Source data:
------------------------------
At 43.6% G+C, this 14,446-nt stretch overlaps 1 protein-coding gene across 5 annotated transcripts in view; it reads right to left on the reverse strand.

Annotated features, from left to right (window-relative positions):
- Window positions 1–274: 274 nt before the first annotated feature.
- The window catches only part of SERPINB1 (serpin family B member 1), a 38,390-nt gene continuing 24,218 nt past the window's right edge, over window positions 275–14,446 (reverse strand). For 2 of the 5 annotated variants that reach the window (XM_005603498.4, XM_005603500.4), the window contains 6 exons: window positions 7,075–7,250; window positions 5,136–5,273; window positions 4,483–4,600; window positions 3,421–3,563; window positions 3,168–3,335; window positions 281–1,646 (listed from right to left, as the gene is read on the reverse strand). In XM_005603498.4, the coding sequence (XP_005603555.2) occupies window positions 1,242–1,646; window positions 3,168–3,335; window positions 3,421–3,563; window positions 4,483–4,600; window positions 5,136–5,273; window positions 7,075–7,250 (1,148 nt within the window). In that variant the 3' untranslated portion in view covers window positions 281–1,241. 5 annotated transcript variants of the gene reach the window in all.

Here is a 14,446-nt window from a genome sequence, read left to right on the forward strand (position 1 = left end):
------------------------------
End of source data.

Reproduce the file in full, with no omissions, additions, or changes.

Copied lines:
At 43.6% G+C, this 14,446-nt stretch overlaps 1 protein-coding gene across 5 annotated transcripts in view; it reads right to left on the reverse strand.

Annotated features, from left to right (window-relative positions):
- Window positions 1–274: 274 nt before the first annotated feature.
- The window catches only part of SERPINB1 (serpin family B member 1), a 38,390-nt gene continuing 24,218 nt past the window's right edge, over window positions 275–14,446 (reverse strand). For 2 of the 5 annotated variants that reach the window (XM_005603498.4, XM_005603500.4), the window contains 6 exons: window positions 7,075–7,250; window positions 5,136–5,273; window positions 4,483–4,600; window positions 3,421–3,563; window positions 3,168–3,335; window positions 281–1,646 (listed from right to left, as the gene is read on the reverse strand). In XM_005603498.4, the coding sequence (XP_005603555.2) occupies window positions 1,242–1,646; window positions 3,168–3,335; window positions 3,421–3,563; window positions 4,483–4,600; window positions 5,136–5,273; window positions 7,075–7,250 (1,148 nt within the window). In that variant the 3' untranslated portion in view covers window positions 281–1,241. 5 annotated transcript variants of the gene reach the window in all.

Here is a 14,446-nt window from a genome sequence, read left to right on the forward strand (position 1 = left end):